We recently had a client come to us for Private Underwriting. For those that are unfamiliar, this is where clients use our own underwriting team to collect everything an insurance company would collect to assess risk. The difference being that we do it independent of the insurance carriers so we can ensure accuracy, context and even identify problem area that will negatively impact the rates and performance of the insurance contract. It gives us an chance to work on those areas to improve the potential insurance carrier offer.
We always conduct a preliminary assessment which is essentially a medical intake interview. Once all the information was collected and reviewed we gave our preliminary assessment of standard risk based on the information provided. We proceeded to collect all the medical history, doctors’ reports, labs etc. One of the reports revealed a much more serious condition which the client did not disclose. And frankly, it was deliberately not disclosed.
Here’s the problem. Had this client gone directly to an insurer, they would have been declined outright. Why? For non-disclosure. Insurance carriers are going on the hook for a large amount of risk on a good faith basis. Their position is that if a client is lying about this one issue, what else are they hiding. It’s not worth the risk and the potential of future litigation at claim time. So a decline is most common.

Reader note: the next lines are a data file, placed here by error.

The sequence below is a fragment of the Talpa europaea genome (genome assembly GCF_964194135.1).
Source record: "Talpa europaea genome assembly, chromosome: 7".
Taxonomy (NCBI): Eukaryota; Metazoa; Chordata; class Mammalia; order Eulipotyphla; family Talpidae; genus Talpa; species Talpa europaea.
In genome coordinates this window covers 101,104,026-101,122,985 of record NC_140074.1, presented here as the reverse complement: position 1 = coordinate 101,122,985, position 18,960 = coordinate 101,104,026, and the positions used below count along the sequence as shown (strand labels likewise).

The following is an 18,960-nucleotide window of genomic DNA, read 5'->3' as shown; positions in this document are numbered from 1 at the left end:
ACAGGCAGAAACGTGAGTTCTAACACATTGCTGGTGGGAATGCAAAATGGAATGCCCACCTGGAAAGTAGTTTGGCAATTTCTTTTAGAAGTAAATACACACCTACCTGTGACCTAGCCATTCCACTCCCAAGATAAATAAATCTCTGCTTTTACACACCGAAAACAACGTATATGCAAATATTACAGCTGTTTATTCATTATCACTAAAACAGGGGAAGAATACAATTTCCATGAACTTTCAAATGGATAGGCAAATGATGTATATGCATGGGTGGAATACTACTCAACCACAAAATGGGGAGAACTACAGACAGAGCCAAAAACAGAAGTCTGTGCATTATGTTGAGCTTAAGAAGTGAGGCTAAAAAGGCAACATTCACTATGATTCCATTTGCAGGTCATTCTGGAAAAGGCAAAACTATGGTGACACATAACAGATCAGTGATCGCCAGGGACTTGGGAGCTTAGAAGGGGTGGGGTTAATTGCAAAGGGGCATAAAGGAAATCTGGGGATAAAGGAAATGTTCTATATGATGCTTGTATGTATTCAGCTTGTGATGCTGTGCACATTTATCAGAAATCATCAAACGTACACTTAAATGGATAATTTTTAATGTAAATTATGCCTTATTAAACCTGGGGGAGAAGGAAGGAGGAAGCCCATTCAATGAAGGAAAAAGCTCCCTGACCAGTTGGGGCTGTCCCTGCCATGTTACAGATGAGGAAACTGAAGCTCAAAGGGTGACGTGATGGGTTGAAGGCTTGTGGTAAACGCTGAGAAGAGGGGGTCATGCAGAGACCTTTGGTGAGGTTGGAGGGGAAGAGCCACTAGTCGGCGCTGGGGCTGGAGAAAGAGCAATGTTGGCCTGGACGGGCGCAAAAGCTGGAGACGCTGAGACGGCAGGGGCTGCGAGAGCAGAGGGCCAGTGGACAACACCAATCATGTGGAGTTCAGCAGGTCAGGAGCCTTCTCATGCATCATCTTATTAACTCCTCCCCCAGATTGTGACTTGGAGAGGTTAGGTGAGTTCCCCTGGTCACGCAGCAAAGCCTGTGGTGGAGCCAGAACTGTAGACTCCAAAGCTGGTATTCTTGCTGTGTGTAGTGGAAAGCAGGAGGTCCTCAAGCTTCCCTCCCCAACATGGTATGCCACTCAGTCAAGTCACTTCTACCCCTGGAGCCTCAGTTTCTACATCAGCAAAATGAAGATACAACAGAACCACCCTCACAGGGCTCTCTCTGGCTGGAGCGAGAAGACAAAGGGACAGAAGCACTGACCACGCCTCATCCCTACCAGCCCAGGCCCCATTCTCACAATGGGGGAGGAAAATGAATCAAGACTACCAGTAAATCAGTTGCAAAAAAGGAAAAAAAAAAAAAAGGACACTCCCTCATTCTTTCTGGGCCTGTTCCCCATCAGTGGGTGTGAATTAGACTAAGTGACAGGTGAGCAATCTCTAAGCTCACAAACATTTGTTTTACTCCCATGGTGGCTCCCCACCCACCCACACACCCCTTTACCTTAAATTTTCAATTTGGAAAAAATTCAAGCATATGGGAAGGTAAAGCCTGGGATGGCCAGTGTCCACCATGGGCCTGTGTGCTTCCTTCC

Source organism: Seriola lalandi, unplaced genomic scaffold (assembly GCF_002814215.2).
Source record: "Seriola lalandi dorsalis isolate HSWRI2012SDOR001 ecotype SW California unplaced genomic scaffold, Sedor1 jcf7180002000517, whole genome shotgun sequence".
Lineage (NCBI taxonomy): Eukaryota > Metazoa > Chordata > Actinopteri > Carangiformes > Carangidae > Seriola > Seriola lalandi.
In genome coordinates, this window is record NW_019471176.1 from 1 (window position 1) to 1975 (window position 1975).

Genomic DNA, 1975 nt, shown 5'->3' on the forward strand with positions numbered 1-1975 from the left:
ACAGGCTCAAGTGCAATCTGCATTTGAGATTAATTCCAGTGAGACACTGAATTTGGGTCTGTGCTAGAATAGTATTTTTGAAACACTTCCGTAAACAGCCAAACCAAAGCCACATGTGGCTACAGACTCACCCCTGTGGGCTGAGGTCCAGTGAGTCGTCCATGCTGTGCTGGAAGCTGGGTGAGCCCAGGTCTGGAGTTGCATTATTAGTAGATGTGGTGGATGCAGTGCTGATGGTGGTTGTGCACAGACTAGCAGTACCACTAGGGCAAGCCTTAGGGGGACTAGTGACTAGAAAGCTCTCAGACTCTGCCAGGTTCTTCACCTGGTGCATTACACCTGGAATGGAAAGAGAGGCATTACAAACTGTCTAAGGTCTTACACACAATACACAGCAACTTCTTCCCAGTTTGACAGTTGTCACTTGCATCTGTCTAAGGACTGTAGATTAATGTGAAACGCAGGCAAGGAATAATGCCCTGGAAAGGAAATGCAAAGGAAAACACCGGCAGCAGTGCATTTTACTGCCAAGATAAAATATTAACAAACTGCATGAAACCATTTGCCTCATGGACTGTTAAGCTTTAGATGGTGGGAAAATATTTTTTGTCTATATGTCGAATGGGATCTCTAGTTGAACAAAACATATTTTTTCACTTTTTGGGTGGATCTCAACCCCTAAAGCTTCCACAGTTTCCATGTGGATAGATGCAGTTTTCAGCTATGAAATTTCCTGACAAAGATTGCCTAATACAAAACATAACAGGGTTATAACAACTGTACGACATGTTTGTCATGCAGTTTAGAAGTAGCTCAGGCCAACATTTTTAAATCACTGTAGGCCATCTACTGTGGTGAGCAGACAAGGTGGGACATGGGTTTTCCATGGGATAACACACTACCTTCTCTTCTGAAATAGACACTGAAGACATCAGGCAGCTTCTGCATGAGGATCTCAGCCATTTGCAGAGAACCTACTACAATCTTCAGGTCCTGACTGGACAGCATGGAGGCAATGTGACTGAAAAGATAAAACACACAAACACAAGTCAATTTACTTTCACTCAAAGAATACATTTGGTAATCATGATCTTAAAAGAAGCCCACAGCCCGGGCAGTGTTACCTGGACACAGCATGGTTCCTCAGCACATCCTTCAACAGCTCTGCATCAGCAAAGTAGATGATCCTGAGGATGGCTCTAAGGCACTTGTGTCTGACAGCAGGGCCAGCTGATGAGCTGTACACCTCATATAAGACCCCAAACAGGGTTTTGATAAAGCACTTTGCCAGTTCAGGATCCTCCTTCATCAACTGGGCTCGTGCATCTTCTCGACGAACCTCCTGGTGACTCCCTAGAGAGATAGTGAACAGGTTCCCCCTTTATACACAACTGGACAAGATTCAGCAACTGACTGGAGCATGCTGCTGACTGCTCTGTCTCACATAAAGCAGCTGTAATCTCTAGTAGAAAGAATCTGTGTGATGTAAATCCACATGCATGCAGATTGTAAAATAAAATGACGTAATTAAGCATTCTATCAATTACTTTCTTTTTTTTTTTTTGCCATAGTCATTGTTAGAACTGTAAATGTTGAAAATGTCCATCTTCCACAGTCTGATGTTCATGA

So how did we get this person standard coverage? A couple reasons. First is that the info came to us first. Not the insurer. We were able to flag the issue and have a frank conversation about non-disclosure. They acknowledged that they did not feel this was relevant because the condition was asymptomatic. We explained that it is critical to disclose everything you can remember. Not only do we want accuracy in the file but the worst case scenario is that this comes out at claim time and jeopardizes the contract altogether.
The second reason we got standard coverage is that this client was applying for joint last coverage with his spouse. What they didn’t know is how little the underwriting on him impacted the final rate. Even with full disclosure, the result would have been the same.
So the moral of the story is that honesty is the best policy. Understand the impact of your entire medical history and ensure you have good representation.